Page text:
Remember taking tests in high school? You’d study all week, make flashcards, and have endless highlights in your textbook. Test day would arrive, and you’d get to class feeling prepared but still nervous.
And then you’d get the good news: “Today’s test is open-book.”
You could now take the test knowing all the answers were right there in front of you in case you got stumped.
Now meet Google Search Console, Google’s open-book resource for all your SEO questions.
It’s comprehensive, impressively accurate and, best of all, 100% free. If you’re serious about creating killer content that ranks, Google Search Console isn’t just a “nice-to-have,” it’s an absolute must.
By the end of this article, you’ll know how to use Google Search Console like a pro to improve your rankings, fix any problems on your site, and ace all your real-life SEO tests. But first…
What is Google Search Console?
Google Search Console (GSC) is a free tool provided by Google that allows website owners to take their SEO to a whole new level. Using GSC, you can:
- Track your site’s performance
- Optimize your content
- Get ranked on Google
- Set up alerts to respond more quickly to site problems
- Get a better idea of how Google bots are “reading” your website
With Google Search Console, you have direct access to key SEO metrics that show you how to improve your site’s ranking on Google.
How to Set up GSC
Setting up Google Search Console can seem confusing if you’re new to it, but it’s actually quite simple.
First, you want to go to the Google Search Console homepage and click Start Now:
Then, you’ll be asked to select a Property Type. This can be either a Domain or the URL prefix:
The difference is that a Domain property will track data about your entire site (including subdomains regardless of prefixes like “www,” “http://,” “https://,” etc.).
Domain properties are more comprehensive and will lead to having site-wide metrics.
The URL prefix, on the other hand, is easier to verify but only gives you data about a specific URL, not the entire site. This can be good if you want to track specific pages separately from your domain but can be more tedious in setting up.
Note: Since most users will only need to set up one property in Google Search Console under an entire domain, that’s what we’ll be doing today.
Enter your domain name and click Continue.
Now comes the part that most webmasters find troublesome: verifying their ownership of a domain. At this point, you’ll be shown the following screen:
The problem isn’t so much the verification process itself (which is straightforward), but the fact that there are so many domain name providers (like Bluehost, GoDaddy, NameCheap, etc.), each of which has unique steps in their verification process.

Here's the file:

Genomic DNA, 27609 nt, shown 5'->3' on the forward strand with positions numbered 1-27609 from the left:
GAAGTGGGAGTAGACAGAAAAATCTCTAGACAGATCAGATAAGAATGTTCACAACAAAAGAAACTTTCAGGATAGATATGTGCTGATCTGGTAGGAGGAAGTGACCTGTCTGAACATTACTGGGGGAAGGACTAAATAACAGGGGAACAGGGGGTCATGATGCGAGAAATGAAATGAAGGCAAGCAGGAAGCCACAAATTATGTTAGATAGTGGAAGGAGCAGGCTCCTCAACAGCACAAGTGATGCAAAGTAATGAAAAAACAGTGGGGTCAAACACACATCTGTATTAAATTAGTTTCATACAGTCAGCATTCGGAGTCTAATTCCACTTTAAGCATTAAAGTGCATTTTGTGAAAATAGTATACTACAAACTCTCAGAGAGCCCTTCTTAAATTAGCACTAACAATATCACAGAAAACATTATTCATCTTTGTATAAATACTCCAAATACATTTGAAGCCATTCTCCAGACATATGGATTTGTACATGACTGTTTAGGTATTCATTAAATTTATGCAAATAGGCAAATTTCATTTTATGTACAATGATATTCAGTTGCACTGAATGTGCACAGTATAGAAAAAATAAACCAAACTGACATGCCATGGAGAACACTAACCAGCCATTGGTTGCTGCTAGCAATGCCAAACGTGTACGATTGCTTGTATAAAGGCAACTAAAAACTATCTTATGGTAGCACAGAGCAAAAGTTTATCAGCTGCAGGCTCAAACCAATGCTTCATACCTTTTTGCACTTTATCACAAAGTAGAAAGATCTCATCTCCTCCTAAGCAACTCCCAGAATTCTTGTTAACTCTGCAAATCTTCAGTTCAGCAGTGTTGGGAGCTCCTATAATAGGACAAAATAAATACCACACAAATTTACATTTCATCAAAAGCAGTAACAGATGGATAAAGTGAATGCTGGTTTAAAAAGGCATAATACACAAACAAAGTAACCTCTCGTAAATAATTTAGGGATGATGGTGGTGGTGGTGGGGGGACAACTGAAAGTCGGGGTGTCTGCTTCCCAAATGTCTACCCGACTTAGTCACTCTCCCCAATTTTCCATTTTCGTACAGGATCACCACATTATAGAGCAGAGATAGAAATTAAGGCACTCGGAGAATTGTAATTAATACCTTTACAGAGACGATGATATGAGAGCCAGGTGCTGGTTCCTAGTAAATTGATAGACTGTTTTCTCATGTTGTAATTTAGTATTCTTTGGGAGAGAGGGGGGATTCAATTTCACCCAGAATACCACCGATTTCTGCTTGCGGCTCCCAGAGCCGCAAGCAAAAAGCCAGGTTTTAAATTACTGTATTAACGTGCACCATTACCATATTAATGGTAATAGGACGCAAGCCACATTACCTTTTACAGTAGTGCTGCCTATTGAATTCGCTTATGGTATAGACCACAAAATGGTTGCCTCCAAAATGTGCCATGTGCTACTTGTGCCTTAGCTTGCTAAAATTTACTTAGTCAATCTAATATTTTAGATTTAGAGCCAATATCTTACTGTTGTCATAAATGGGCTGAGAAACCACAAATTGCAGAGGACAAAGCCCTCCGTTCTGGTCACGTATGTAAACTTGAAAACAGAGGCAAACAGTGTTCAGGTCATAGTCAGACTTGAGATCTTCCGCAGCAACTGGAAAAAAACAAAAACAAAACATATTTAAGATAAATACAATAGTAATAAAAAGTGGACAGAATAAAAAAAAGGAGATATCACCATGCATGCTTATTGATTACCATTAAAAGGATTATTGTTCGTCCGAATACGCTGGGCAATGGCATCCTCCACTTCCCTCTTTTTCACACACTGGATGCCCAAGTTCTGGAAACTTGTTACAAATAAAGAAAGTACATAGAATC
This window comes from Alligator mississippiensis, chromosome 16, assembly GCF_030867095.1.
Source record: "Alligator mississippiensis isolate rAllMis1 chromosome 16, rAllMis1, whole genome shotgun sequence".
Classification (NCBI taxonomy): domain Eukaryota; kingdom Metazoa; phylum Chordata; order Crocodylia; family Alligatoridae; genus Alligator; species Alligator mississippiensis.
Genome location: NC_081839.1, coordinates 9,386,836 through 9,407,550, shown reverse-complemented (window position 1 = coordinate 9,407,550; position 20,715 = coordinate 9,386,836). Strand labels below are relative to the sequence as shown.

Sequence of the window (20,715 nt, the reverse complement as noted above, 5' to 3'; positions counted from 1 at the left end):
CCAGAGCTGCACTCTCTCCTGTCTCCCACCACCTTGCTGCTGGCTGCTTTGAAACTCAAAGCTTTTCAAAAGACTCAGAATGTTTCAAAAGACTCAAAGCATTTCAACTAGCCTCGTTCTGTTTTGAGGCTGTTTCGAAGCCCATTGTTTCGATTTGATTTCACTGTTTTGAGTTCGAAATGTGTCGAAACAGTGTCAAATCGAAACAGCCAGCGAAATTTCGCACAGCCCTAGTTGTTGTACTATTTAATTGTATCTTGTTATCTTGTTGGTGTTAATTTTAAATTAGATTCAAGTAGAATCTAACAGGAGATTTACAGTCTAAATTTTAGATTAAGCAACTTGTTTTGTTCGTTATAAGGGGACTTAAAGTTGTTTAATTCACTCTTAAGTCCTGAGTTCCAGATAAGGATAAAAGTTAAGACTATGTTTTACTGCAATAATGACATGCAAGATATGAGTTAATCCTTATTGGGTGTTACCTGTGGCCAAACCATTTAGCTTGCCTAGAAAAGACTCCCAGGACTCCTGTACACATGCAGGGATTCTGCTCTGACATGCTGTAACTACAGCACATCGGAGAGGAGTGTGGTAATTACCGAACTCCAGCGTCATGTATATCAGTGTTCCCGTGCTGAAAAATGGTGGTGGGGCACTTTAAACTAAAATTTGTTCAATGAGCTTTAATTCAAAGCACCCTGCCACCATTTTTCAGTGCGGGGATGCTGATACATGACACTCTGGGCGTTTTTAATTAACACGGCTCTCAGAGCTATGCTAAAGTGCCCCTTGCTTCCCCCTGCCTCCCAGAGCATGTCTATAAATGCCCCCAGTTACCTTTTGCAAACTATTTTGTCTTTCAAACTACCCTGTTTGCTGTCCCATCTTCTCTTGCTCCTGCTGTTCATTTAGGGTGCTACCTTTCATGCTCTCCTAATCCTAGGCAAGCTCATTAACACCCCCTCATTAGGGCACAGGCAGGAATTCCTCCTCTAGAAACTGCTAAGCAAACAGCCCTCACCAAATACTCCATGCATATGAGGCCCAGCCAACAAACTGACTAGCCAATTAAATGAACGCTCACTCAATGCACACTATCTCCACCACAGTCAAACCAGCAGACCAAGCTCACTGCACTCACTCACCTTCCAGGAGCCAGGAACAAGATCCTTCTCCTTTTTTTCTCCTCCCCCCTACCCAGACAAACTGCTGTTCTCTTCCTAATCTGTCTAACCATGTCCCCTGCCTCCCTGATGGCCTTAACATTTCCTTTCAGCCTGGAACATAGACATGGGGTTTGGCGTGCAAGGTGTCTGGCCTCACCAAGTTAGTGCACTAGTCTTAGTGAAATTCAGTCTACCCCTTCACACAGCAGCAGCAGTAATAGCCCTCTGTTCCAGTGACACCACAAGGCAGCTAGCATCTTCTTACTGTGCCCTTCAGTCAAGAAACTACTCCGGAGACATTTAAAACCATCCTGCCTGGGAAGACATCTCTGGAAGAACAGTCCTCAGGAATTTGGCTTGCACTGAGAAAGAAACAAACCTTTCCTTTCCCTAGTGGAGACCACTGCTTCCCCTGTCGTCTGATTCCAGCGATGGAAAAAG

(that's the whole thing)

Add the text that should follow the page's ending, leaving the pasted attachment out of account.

In today’s tutorial, we’ll be verifying our domain with Bluehost, but you can select other options if you have a different domain provider:
If you can’t find your domain provider on that list, you can find instructions here for literally every provider on the market.
Again, today we’ll be working with Bluehost because it’s one of our favorite hosting providers.
First, you want to copy the TXT record in your Google Search Console verification window:
Then open a new window, go to your Bluehost account and sign in:
Now you need to add the TXT record to your domain’s DNS records. To do this from your Bluehost dashboard, click Domains » Zone Editor then choose the domain you want from the dropdown:
After you select the domain you want, you’ll be able to add a new DNS record.
In the Host Record field, enter @. You’ll leave the default TTL (14400) and change the Type to TXT. Then, past the Google site verification code you copied earlier into the TXT Value field.
Click Add Record.
It’s important to understand that changes with your domain provider aren’t going to update instantly. Sometimes the changes to your DNS take a few hours to work.
If this happens, don’t worry. Just try again later that afternoon or the following day.
Once you’re all verified, now comes the fun part: using Google Search Console to optimize your site, increase your rankings and, ultimately, drive more traffic!
How to Use Google Search Console
Now that you have GSC installed, you may be wondering, “Ok, but what does Google Search Console do?”
The answer? Pretty much everything when it comes to tracking your site’s performance on Google.
When you’ve verified ownership of your site, you can visit your property.
Here, you’ll see the left-hand side has a number of tools for you to check on your site’s performance:
Let’s take a look at each one individually to learn how to use GSC to improve your website.
The main display on the Google Search Console will be your Overview by default. This is where you’ll see your site’s overall performance, a coverage report (which we’ll discuss shortly), and any errors that are currently on your site.